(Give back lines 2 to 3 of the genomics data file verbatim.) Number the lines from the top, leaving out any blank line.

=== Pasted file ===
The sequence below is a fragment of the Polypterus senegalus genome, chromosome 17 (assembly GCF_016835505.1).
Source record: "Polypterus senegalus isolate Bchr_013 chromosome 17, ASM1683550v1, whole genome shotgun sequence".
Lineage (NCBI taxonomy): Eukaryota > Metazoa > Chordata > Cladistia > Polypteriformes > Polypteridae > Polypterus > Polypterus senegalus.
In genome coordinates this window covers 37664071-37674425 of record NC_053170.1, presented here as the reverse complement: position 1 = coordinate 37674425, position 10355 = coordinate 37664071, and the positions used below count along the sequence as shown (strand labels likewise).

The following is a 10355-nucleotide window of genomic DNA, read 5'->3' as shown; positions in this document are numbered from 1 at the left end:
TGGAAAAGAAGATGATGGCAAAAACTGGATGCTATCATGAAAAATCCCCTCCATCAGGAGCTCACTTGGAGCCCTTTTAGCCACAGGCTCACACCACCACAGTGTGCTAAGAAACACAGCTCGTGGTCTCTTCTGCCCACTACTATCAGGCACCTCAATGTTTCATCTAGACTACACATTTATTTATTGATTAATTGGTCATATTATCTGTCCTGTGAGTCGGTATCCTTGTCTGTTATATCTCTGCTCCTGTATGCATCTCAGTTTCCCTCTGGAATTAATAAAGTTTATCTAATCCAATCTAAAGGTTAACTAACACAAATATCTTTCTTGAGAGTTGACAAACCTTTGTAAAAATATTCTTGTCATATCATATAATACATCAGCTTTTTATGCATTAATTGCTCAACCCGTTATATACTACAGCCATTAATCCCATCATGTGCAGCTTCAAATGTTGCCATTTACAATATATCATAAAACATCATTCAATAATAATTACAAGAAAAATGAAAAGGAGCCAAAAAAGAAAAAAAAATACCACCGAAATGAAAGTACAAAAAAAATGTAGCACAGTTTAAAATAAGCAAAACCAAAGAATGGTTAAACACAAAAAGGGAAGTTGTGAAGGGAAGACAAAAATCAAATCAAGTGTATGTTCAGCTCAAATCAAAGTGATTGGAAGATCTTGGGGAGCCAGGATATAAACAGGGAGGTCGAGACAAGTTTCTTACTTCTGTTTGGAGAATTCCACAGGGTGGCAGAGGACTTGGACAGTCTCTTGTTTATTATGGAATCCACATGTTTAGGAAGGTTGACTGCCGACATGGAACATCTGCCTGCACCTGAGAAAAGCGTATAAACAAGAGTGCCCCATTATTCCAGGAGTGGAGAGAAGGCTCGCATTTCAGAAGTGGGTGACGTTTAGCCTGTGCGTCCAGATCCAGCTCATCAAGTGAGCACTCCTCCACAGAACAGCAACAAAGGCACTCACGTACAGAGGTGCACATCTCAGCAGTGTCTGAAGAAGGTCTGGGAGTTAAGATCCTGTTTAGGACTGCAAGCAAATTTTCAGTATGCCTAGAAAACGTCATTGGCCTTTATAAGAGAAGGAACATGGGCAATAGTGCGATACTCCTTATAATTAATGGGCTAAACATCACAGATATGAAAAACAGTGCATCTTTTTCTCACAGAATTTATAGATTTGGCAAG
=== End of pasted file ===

Source record: "Polypterus senegalus isolate Bchr_013 chromosome 17, ASM1683550v1, whole genome shotgun sequence".
Lineage (NCBI taxonomy): Eukaryota > Metazoa > Chordata > Cladistia > Polypteriformes > Polypteridae > Polypterus > Polypterus senegalus.